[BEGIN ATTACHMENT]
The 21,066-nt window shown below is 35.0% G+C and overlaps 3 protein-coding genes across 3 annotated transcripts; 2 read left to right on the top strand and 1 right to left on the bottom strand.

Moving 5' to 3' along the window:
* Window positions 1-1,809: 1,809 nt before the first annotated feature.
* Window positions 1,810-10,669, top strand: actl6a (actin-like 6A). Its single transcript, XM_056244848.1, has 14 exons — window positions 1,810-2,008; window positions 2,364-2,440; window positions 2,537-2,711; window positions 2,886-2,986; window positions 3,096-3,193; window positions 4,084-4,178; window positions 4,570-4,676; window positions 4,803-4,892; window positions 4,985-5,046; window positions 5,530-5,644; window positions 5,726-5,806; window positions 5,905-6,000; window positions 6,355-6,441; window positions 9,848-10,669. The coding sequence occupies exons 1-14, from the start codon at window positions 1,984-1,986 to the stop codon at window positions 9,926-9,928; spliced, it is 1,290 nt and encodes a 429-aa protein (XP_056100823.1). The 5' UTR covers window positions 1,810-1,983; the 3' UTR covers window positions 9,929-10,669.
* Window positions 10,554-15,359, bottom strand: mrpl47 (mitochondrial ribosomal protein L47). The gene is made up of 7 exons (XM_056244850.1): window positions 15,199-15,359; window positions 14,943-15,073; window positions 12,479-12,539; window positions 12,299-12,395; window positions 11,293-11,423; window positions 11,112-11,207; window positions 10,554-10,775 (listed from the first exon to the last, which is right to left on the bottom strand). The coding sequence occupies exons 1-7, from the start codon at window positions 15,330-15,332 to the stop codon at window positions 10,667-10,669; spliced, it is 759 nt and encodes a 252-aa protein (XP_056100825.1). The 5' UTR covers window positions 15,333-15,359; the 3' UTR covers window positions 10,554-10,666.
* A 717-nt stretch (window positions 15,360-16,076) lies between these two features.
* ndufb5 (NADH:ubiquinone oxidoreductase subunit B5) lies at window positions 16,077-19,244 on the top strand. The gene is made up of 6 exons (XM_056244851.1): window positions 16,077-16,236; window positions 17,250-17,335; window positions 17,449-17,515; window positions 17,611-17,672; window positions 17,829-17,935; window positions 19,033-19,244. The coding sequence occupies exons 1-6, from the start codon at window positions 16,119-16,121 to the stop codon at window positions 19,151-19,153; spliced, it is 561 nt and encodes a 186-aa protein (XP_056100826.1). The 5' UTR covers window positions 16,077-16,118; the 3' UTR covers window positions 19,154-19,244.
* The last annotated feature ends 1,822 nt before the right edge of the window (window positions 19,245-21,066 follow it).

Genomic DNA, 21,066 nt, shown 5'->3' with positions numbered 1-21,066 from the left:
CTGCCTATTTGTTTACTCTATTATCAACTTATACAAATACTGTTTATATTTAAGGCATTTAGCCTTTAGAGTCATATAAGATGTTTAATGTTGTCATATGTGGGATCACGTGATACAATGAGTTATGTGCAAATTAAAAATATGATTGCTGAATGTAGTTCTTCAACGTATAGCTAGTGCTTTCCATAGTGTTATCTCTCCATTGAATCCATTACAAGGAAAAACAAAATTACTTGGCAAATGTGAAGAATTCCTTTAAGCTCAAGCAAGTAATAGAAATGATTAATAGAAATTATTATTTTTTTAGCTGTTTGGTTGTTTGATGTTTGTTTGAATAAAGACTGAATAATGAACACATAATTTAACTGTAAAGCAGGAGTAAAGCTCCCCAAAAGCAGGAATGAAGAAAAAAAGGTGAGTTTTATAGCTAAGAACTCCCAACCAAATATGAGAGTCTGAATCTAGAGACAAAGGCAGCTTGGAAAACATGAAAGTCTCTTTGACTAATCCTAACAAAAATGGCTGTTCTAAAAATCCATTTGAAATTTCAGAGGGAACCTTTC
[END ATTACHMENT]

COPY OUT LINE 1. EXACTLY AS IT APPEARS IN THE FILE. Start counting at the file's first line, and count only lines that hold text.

The 21,066-nt window shown below is 35.0% G+C and overlaps 3 protein-coding genes across 3 annotated transcripts; 2 read left to right on the top strand and 1 right to left on the bottom strand.